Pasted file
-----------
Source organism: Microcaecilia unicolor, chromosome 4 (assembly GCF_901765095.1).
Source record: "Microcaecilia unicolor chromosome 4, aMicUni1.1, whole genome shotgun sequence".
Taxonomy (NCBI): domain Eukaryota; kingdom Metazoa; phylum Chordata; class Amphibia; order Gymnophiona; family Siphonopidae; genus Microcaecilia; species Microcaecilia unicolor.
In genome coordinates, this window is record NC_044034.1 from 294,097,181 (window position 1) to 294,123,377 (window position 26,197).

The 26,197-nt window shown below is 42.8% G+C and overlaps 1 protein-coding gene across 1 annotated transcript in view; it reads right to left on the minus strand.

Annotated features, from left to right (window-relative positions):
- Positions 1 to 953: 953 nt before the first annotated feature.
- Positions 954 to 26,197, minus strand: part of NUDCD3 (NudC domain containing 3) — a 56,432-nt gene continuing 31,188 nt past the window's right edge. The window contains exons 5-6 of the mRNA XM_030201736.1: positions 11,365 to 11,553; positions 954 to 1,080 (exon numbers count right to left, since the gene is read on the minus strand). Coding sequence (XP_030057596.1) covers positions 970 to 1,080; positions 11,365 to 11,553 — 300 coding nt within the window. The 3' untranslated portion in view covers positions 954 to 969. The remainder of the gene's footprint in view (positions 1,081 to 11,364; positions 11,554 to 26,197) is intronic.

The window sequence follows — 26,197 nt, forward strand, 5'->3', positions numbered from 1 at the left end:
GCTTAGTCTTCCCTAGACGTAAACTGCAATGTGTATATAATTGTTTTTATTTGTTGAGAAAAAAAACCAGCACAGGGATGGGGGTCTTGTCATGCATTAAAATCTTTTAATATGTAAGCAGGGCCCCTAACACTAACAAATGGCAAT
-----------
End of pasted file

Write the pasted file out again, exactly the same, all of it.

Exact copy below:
Source organism: Microcaecilia unicolor, chromosome 4 (assembly GCF_901765095.1).
Source record: "Microcaecilia unicolor chromosome 4, aMicUni1.1, whole genome shotgun sequence".
Taxonomy (NCBI): domain Eukaryota; kingdom Metazoa; phylum Chordata; class Amphibia; order Gymnophiona; family Siphonopidae; genus Microcaecilia; species Microcaecilia unicolor.
In genome coordinates, this window is record NC_044034.1 from 294,097,181 (window position 1) to 294,123,377 (window position 26,197).

The 26,197-nt window shown below is 42.8% G+C and overlaps 1 protein-coding gene across 1 annotated transcript in view; it reads right to left on the minus strand.

Annotated features, from left to right (window-relative positions):
- Positions 1 to 953: 953 nt before the first annotated feature.
- Positions 954 to 26,197, minus strand: part of NUDCD3 (NudC domain containing 3) — a 56,432-nt gene continuing 31,188 nt past the window's right edge. The window contains exons 5-6 of the mRNA XM_030201736.1: positions 11,365 to 11,553; positions 954 to 1,080 (exon numbers count right to left, since the gene is read on the minus strand). Coding sequence (XP_030057596.1) covers positions 970 to 1,080; positions 11,365 to 11,553 — 300 coding nt within the window. The 3' untranslated portion in view covers positions 954 to 969. The remainder of the gene's footprint in view (positions 1,081 to 11,364; positions 11,554 to 26,197) is intronic.

The window sequence follows — 26,197 nt, forward strand, 5'->3', positions numbered from 1 at the left end:
GCTTAGTCTTCCCTAGACGTAAACTGCAATGTGTATATAATTGTTTTTATTTGTTGAGAAAAAAAACCAGCACAGGGATGGGGGTCTTGTCATGCATTAAAATCTTTTAATATGTAAGCAGGGCCCCTAACACTAACAAATGGCAAT